A bond is a loan issued by a government or company. Bonds are basically debt instruments where the borrower agrees on a certain interest rate beforehand, which it pays to the loaning party or parties. Bonds have their share of risks, as do all financial instruments.
When are bonds useful?
Bonds are mostly bought by traders to increase the stability of their portfolio; bonds are much less risky than stocks. Only when the issuer of a bond goes bankrupt there is the possibility that you will lose your money. Generally speaking, you will always receive the agreed-upon interest.
A huge downside of trading stocks is the lack of certainty. The prices can go up and down in a heartbeat. It’s recommended that you spread the risk as much as possible. By buying bonds you can compensate for any potential losses from decreasing stock prices.
Keep an eye on the risk
Just like with stock, every bond carries a certain risk. The risk depends on the solvency of the government or company issuing the bond and it is important to check whether or not the government or company has financial problems or not. The biggest risk of trading bonds is that due to bankruptcy you lose all your money at the end of the duration.
Normally governments are more solvent than companies. In the recent economic crisis it has come to the surface that some governments can’t pay back bonds; a good example is the Greek government.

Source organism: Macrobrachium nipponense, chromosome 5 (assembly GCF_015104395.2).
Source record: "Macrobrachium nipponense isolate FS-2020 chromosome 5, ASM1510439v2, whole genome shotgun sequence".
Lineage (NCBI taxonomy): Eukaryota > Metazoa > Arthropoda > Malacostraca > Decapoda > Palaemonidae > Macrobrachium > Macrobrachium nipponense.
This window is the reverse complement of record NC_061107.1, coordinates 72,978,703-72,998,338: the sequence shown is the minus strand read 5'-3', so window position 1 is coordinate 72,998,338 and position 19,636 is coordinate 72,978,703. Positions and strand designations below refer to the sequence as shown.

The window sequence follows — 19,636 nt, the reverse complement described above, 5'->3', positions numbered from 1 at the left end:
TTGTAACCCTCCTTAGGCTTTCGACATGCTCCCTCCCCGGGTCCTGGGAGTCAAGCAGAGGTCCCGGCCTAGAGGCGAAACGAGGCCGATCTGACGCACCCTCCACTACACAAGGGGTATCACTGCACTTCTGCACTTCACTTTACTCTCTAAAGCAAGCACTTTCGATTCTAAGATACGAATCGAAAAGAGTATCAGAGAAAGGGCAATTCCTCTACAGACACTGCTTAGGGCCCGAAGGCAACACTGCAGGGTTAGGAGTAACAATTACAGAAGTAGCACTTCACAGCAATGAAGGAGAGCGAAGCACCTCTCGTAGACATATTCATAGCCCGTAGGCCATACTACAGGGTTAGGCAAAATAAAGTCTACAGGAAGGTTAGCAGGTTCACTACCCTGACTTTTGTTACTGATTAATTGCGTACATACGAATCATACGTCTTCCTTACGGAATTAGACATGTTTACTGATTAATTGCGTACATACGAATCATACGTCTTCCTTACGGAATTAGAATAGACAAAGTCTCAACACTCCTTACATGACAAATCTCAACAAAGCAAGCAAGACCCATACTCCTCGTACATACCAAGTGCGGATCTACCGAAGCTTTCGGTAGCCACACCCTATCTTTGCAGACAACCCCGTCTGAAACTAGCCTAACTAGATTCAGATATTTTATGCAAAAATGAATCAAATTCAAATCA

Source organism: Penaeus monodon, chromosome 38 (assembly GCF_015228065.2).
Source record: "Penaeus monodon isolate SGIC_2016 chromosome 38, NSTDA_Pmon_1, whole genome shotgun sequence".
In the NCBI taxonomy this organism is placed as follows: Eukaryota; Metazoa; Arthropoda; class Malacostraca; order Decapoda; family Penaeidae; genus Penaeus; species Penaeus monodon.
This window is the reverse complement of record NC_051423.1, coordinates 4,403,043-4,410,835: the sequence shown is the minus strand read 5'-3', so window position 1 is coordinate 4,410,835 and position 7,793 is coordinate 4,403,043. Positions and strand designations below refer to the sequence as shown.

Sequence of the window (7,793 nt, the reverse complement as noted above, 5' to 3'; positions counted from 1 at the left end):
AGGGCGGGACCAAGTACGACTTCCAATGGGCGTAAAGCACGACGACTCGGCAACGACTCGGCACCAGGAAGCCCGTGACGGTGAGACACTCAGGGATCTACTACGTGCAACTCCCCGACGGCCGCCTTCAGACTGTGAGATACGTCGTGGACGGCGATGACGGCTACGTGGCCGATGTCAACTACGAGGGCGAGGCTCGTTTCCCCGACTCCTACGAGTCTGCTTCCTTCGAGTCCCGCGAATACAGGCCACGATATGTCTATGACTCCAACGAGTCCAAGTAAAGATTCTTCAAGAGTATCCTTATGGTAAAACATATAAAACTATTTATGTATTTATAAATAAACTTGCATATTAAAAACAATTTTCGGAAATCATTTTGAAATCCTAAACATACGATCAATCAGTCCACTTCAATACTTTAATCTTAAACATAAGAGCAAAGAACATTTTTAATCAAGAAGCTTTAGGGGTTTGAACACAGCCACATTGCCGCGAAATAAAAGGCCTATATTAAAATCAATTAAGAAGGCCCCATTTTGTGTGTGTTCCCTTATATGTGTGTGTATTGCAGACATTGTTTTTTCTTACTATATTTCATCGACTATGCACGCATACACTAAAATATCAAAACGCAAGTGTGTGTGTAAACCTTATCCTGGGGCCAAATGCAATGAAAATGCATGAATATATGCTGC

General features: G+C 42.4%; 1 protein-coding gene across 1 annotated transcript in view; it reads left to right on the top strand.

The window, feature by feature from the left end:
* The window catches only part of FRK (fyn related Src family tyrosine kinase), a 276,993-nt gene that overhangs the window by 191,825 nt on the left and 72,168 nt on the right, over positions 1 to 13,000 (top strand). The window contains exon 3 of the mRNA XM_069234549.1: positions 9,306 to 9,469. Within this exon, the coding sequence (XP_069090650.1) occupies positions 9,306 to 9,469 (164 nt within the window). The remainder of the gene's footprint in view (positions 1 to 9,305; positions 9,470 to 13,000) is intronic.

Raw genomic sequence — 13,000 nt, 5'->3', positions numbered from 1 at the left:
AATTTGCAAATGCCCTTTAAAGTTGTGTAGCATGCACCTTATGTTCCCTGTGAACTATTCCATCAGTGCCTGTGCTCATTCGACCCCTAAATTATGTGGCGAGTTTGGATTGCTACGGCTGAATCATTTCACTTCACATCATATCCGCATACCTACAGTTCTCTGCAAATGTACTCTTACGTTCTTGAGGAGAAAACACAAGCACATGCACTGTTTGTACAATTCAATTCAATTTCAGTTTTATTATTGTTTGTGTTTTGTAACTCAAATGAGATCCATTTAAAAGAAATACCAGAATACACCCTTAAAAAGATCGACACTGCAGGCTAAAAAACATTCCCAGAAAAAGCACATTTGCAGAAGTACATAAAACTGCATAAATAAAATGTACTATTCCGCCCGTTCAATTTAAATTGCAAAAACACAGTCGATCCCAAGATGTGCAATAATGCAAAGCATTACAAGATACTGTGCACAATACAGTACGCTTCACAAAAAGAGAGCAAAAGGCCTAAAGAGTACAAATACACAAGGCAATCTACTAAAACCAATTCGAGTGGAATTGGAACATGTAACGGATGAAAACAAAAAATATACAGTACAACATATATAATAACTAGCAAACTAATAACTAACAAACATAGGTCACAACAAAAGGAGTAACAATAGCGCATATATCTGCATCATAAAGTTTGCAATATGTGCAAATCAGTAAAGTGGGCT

Risk and return
The biggest risk of trading bonds is not getting back the money you put in. Risk and return are always connected; the higher the risk of a bond the higher its interest will also be. Traders are only interested in putting up the money if they receive a high enough reward to be willing to risk it.
When you buy bonds, you can use the report figures of the solvency issued by agencies such as Standard & Poor’s, Moody’s and Fitch. A triple A status is the most secure and a triple D status is the most insecure. On the website of Standard & Poor’s, you can see current reviews for companies and governments.
In the article ‘Trading bonds’, we look at the most important features of a bond, how the price is determined and the relation between market interest and the price of a bond.